Recently at Wide Open Tech, we’ve been busy designing and developing a proprietary digital product. It’s called Brewfully, and it’s a web app that let’s you pre-order beer online to pick it up in the taproom.
One of the most important components when building a digital product is its UI. The first interaction your users will have with your product will be with its UI. A good UI plays a crucial role in the success of your product and makes it easy and enjoyable for users to interact with. In this blog series I will walk you through the steps I take when designing a visually consistent UI. Let’s get started with the most noticeable UI style, color.
Color in your UI is very important, it helps increase brand recognition, and helps increase user engagement. Here are the basic colors every UI should have.
- Brand Colors
- Primary Brand Color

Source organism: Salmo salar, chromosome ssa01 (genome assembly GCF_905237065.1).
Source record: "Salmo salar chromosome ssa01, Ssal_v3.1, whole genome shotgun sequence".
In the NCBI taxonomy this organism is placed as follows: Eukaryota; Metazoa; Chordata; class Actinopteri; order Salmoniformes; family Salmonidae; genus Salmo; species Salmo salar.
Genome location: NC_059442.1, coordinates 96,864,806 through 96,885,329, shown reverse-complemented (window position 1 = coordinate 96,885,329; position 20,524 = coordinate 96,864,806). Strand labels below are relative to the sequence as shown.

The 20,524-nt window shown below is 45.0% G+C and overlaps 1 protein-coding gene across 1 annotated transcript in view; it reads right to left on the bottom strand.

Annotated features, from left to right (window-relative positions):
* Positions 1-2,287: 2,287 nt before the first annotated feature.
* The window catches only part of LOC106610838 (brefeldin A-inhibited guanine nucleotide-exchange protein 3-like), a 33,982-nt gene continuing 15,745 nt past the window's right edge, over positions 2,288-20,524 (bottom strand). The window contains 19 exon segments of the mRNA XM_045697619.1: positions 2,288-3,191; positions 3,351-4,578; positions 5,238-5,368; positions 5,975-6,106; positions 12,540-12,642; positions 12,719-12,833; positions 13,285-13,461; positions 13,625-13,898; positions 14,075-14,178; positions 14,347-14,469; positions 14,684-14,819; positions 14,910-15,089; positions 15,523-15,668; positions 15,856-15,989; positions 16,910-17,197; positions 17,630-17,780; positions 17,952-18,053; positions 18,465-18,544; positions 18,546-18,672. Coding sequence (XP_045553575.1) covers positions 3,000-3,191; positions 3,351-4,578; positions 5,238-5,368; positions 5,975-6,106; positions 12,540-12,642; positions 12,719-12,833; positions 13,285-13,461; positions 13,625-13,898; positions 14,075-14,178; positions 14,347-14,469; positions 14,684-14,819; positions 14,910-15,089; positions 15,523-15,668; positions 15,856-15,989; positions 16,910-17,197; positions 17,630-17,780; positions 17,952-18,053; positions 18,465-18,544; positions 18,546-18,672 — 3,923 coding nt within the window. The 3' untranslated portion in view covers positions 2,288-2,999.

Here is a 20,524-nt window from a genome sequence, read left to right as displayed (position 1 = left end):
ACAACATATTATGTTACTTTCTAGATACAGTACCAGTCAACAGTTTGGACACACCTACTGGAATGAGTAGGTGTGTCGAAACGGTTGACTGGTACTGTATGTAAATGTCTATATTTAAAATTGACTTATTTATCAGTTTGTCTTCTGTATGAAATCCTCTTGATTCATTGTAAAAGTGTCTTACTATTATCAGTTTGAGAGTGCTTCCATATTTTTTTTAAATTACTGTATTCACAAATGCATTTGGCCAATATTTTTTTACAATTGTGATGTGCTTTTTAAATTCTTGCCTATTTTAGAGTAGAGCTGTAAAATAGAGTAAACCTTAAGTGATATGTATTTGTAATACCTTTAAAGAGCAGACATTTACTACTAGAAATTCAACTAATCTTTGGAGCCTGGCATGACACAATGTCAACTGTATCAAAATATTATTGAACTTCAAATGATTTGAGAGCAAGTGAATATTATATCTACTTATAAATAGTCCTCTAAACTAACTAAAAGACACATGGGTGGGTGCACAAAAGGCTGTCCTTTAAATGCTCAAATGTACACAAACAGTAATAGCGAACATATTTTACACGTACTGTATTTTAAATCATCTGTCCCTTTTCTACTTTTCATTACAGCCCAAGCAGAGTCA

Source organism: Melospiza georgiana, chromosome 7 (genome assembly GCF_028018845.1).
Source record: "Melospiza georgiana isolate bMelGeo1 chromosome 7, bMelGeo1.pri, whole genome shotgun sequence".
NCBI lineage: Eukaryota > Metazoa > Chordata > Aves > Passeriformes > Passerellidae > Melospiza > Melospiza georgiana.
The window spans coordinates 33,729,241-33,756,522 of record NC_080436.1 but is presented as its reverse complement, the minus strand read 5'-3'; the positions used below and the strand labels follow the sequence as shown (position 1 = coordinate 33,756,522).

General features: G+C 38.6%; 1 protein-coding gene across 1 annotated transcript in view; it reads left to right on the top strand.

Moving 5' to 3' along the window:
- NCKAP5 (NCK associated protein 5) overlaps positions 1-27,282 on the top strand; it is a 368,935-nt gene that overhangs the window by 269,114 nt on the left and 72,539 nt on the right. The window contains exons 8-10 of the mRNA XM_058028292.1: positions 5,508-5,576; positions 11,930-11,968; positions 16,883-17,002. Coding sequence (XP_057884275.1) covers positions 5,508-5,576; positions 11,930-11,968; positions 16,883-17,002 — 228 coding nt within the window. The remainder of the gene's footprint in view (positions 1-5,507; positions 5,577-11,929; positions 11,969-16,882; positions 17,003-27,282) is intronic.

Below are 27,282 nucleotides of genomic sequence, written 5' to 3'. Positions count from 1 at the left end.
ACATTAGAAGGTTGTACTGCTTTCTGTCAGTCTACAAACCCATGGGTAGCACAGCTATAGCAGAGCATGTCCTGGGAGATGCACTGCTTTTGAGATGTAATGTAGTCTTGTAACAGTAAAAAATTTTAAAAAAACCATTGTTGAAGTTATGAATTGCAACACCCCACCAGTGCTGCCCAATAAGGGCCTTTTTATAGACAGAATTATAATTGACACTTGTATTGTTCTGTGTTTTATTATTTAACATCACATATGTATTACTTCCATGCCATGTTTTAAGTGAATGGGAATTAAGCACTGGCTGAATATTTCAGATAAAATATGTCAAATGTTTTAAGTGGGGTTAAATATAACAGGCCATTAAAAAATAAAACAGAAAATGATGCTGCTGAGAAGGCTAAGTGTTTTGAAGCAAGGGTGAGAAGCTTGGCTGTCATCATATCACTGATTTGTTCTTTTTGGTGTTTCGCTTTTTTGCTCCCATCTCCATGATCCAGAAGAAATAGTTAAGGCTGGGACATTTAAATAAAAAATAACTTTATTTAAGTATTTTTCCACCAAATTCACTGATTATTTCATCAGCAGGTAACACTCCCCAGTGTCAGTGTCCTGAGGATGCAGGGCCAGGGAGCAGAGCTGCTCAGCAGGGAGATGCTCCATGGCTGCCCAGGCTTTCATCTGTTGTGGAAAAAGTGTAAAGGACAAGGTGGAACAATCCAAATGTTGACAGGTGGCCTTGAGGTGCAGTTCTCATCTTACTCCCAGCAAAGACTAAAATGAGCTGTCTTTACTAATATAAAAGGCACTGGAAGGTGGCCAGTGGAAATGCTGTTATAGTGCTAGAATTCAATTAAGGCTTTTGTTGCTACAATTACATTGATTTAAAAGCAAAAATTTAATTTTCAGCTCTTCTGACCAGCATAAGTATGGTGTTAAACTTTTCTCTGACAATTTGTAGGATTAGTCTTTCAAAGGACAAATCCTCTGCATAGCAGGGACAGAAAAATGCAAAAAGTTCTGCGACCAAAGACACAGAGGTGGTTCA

- Secondary Brand Color
- Success and Failure Colors
- Tints and Shades
- Final Color Palette
Brand colors define your brand and should be immediately recognizable to your users. Let’s start by choosing 1 primary brand color and 1 secondary brand color. For our web app, I picked out yellow for its primary and a blue for its secondary brand color.
Success and Failure Colors
Next we will add success and failure colors. Success and failure colors are a common design pattern in digital products used to communicate to the user that they have successfully completed an action or have failed to complete an action. Green and Red are the most common colors used, but blue, yellow, and black could be used based off your brand’s colors.
The next colors every UI needs is grey. A good UI needs to have at least 4 of the following greys.
- A light grey for backgrounds.
- A slightly darker grey for borders, lines, strokes or dividers.
- A medium grey for subheadings and supporting body copy.
- A dark grey for main headings, body copy and backgrounds.
Tints and Shades
The last thing I do to complete my UI color palette is create tints and shades of all the colors I’ve defined. Tints and shades can be used for various components throughout the UI such as button hover states, active states, backgrounds, etc.
Final Color Palette
Now you have the basics of a consistent UI color palette! Connect with us if your website needs a design refresh.
Thanks for reading and stay tuned for the next part on Designing A Consistent UI: Choosing A Font Family.